Push for Title VII Precedent to be Overturned in Second Circuit

On January 20, 2017, the U.S. Court of Appeals for the Second Circuit heard oral arguments in Christiansen v. Omnicom Group, Inc. et al., 16-748, a case involving alleged sexual orientation discrimination under Title VII of the Civil Rights Act of 1964. The Court is tasked with determining whether Title VII’s prohibition of discrimination “because of sex” encompasses prohibition of discrimination based on sexual orientation, pursuant to 42 U.S.C. §2000e-2(a)(1).

While employed at Omnicom, Christiansen’s supervisor allegedly made anti-gay comments and severely harassed Christiansen, a gay man. Christiansen filed suit alleging that, as a result of his supervisor’s behavior, he suffers from PTSD, anxiety, and depression. Although the U.S. Equal Employment Opportunity Commission (“EEOC”) maintains the position that discrimination “because of sex” includes discrimination based on sexual orientation, the Second Circuit has previously held in Simonton v. Runyon, 232 F.3d 33 (2d Cir. 2000) that Title VII’s prohibition of discrimination “because of sex” does not extend to discrimination based on sexual orientation. Instead, the Simonton court determined that “sex” refers to membership in class delineated by gender. Christiansen has argued that the Court should overturn the precedent established in Simonton because it conflicts with the growing trend of recent EEOC decisions and district court rulings interpreting “sex” to include sexual orientation.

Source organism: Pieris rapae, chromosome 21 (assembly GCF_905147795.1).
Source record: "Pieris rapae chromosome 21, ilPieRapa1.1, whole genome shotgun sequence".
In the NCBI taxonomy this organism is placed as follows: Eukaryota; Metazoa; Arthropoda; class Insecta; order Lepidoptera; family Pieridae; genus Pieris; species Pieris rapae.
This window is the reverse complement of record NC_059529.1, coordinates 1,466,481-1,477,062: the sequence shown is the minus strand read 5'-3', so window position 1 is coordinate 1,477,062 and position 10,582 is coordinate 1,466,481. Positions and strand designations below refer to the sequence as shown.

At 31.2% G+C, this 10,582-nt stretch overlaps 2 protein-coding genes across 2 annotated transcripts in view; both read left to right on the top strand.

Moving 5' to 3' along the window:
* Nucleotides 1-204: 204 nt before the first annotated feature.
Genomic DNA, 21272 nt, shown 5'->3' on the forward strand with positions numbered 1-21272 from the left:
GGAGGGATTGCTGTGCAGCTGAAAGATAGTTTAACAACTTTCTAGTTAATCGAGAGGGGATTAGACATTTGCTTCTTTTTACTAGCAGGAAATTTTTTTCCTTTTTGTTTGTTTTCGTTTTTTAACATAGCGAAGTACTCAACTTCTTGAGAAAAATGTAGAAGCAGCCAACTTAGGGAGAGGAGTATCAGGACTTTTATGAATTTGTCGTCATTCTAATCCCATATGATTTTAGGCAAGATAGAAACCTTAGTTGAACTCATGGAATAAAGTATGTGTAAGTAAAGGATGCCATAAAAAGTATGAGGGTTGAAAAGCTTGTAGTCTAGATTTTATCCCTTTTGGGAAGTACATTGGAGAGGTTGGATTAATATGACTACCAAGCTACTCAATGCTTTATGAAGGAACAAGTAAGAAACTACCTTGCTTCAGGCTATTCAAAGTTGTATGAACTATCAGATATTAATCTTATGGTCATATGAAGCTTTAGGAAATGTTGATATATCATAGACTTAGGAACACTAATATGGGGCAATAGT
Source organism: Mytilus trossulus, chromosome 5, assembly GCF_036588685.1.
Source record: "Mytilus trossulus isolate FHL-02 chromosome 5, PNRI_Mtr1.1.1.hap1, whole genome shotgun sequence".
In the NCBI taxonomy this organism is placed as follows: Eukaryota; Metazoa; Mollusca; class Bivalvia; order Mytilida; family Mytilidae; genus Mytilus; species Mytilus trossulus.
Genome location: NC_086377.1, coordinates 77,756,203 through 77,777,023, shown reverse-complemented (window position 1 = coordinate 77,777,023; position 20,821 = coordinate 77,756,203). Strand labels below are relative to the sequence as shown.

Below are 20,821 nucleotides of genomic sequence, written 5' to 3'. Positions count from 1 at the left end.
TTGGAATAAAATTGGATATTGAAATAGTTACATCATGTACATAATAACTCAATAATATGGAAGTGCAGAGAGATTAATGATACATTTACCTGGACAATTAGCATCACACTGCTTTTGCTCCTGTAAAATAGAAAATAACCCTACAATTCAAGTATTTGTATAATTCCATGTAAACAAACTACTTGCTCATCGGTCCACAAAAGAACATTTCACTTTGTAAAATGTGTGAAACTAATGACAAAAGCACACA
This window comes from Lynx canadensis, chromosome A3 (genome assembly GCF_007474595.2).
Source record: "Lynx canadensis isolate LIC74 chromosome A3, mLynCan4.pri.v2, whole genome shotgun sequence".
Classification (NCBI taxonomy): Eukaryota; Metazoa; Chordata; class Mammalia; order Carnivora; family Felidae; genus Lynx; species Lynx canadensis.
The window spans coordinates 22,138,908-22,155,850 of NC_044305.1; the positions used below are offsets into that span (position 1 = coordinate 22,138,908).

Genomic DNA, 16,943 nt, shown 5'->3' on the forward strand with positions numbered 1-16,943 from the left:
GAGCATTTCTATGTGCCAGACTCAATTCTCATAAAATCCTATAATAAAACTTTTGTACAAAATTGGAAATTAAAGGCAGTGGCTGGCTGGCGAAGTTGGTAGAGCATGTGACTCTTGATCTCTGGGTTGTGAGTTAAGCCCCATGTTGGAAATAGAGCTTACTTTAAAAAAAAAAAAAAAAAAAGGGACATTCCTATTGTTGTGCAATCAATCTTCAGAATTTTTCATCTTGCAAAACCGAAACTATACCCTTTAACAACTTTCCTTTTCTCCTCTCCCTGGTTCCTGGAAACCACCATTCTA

Christiansen’s complaint was dismissed by District Court Judge Katherine Polk Failla of the Southern District of New York based on precedent from Simonton. However, since the Simonton decision was rendered in 2000, the legal landscape has changed drastically. The LGBT community as a whole has received greater protection and expanded rights. For example, in 2013, the U.S. Supreme Court granted same-sex couples the right to be married in U.S. v. Windsor, 133 S. Ct. 2675 (2013). Furthermore, New York law prohibits discrimination on the basis of actual or perceived sexual orientation in employment, housing, public accommodations, education, credit, and the exercise of civil rights under the Sexual Orientation Non-Discrimination Act (“SONDA”). SONDA has provided protections from such discrimination since 2003.

Employers are urged to be mindful of their workplace practices and to adhere to both federal and state laws regarding employment practices.

If you have any questions about employment decisions or application to your business, please contact Lauren M. Levine at 516.393.0124 or llevine@garfunkelwild.com.

~ Authors Lauren M. Levine and  Brian Jasinski

Categories: Employment Law